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Penny Mourdant fans say 'she's got her revenge on Truss!' as she steals show at Coronation

NewsPenny Mourdant fans say 'she's got her revenge on Truss!' as she steals show at Coronation

Social media users have joked Penny Mordaunt has taken revenge on Liz Truss after she stole the show at the Coronation with her sword role.

The Commons Leader and Lord President of the Council carried and presented the Jewelled Sword of Offering to the King during the ceremony at Westminster Abbey.

Commentators took to Twitter to point out that during Ms Truss’s short-lived stint as PM, she handed rival Ms Mordaunt the job as a demotion following the Tory leadership race.

But they joked that the move had backfired as Ms Mordaunt carried the sword at the Coronation as part of her duties.

Charlie Proctor, editor-in-chief at the Royal Central website, said: “The most hilarious part of the Coronation.

“Liz Truss made Penny Mordaunt Lord President of the Council to keep her out of the spotlight.

“She has spent most of the day carrying a giant sword in front of millions, so that turned out well.”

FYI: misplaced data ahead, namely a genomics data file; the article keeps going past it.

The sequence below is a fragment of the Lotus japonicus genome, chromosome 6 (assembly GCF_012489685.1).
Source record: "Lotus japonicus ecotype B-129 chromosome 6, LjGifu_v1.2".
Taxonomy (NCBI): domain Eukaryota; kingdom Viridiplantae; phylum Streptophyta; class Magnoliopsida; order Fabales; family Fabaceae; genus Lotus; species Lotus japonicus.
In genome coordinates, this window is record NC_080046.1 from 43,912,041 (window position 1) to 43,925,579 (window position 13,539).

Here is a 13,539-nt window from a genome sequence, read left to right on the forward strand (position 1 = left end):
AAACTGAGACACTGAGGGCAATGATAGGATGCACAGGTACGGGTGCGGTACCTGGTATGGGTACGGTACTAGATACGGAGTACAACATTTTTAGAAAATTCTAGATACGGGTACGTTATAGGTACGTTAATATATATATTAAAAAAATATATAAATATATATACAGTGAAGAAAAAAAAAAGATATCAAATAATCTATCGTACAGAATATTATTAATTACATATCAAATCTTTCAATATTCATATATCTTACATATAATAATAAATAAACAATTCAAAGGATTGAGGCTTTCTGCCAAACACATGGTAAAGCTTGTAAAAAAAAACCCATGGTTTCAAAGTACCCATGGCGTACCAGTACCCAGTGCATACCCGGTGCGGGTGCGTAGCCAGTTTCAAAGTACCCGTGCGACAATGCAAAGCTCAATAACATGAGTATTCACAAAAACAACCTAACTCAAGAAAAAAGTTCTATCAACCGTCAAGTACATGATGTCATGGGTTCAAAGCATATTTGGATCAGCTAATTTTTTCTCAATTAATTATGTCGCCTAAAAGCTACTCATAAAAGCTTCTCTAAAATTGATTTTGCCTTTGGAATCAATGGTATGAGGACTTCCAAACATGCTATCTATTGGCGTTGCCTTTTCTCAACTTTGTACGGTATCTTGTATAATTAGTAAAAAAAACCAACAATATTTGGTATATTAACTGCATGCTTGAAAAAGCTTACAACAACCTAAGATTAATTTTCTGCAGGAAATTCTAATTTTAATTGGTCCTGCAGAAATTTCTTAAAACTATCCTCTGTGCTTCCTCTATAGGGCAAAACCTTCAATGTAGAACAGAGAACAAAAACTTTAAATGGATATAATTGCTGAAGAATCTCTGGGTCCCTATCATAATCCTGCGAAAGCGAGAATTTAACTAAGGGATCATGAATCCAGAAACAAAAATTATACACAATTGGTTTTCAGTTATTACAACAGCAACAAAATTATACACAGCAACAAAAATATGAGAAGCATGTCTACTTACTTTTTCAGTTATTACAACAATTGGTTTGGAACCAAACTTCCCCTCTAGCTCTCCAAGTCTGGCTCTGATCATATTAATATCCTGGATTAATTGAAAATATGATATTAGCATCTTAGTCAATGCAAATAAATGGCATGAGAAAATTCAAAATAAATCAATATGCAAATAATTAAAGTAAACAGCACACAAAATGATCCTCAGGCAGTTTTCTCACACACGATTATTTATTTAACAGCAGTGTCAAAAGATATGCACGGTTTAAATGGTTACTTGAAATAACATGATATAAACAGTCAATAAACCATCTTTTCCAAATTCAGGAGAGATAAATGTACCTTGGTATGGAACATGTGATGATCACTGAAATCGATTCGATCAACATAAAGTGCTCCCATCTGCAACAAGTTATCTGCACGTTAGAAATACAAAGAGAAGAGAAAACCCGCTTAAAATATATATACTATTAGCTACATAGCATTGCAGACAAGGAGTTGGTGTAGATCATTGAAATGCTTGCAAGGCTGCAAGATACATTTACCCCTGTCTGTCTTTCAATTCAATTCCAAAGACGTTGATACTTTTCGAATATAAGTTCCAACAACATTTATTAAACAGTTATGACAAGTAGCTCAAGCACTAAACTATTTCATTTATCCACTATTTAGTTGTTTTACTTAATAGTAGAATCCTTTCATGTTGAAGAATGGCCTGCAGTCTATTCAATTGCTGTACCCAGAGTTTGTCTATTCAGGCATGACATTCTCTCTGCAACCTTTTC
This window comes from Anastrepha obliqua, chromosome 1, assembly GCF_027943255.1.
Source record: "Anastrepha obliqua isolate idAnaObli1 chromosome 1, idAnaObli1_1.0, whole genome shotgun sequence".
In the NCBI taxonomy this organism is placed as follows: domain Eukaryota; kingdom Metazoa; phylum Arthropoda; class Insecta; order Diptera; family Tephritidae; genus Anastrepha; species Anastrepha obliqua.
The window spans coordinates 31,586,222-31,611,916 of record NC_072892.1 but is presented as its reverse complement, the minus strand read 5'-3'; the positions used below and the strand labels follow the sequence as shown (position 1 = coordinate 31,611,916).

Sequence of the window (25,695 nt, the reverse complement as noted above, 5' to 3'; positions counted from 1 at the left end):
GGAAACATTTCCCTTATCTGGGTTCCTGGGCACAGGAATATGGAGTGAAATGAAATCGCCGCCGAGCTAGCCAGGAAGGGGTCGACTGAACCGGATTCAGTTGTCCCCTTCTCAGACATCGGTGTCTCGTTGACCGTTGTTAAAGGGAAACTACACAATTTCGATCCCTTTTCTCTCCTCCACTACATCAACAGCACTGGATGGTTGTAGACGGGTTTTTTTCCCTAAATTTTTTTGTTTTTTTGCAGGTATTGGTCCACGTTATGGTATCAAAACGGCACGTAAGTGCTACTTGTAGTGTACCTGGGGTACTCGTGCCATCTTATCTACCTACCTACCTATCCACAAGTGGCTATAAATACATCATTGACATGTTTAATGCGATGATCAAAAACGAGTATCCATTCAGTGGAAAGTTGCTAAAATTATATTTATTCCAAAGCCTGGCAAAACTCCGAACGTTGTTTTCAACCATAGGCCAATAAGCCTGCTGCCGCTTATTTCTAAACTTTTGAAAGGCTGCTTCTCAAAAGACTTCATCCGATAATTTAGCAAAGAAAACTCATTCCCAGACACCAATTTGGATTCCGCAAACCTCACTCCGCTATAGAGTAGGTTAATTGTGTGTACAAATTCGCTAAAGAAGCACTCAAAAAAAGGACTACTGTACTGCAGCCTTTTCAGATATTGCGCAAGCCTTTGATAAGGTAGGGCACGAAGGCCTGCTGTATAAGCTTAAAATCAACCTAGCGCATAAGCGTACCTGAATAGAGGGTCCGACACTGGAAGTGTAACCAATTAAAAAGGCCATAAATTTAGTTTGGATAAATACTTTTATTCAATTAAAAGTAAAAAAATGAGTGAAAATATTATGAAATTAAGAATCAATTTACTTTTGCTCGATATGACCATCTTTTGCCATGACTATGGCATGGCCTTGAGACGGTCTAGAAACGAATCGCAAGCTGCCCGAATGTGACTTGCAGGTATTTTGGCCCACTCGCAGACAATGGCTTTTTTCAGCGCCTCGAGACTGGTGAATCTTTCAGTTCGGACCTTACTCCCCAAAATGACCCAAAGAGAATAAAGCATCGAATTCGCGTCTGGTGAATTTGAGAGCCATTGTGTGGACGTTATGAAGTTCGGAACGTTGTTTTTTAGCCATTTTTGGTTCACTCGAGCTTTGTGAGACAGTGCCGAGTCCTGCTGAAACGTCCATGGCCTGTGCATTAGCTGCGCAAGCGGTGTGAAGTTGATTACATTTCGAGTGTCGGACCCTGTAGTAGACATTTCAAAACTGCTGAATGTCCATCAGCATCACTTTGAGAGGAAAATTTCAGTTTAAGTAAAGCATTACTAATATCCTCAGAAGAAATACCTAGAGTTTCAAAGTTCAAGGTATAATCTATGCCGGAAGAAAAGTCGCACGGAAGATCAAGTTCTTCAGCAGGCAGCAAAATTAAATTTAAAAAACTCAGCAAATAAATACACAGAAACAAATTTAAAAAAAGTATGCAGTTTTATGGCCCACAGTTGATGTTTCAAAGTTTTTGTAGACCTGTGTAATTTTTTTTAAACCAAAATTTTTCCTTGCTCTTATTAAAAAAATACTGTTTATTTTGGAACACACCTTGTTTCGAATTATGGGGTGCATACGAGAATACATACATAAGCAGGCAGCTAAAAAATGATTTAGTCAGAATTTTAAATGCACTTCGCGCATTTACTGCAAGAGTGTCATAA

Journalist Matt Chorley added: “Reminder: When Liz Truss became PM she made her leadership rival Penny Mordaunt Commons leader as a low profile demotion.

“It comes with the job of President of the Privy Council. Normally not much.

“Apart from the proclamation of a new monarch. And some low-key sword carrying.”

Ms Mordaunt also sparked comparisons with Pippa Middleton, who stole the show at her sister Kate’s royal wedding in her bridesmaid role.

Money Saving Expert’s Martin Lewis said: “Is Penny Mordant the new Pippa Middleton? She has stolen the show!”

BBC presenter Tina Daheley added: “Penny Mordaunt is the new Pippa Middleton.”

The intricate tapered sword, made for George IV’s 1821 coronation, has a hilt encrusted with diamonds, rubies and emeralds and a scabbard decorated with jewelled roses, thistles and shamrocks.

It symbolises royal power and being able to decide between good and evil, and the monarch accepting his duty and knightly virtues.

The sword was blessed by the Archbishop of Canterbury and presented to the King by Ms Mordaunt, who became the first woman in history to do so.

The sword was placed in the King’s right hand, then clipped onto his girdle and eventually unclipped.

The King then stepped forward and offered the sword to the Dean, who placed it on the altar.

The sword was then “redeemed” by Ms Mordaunt, who placed the redemption money on an alms dish, held by the Dean, before drawing the sword and carrying it in its naked form, without its scabbard.

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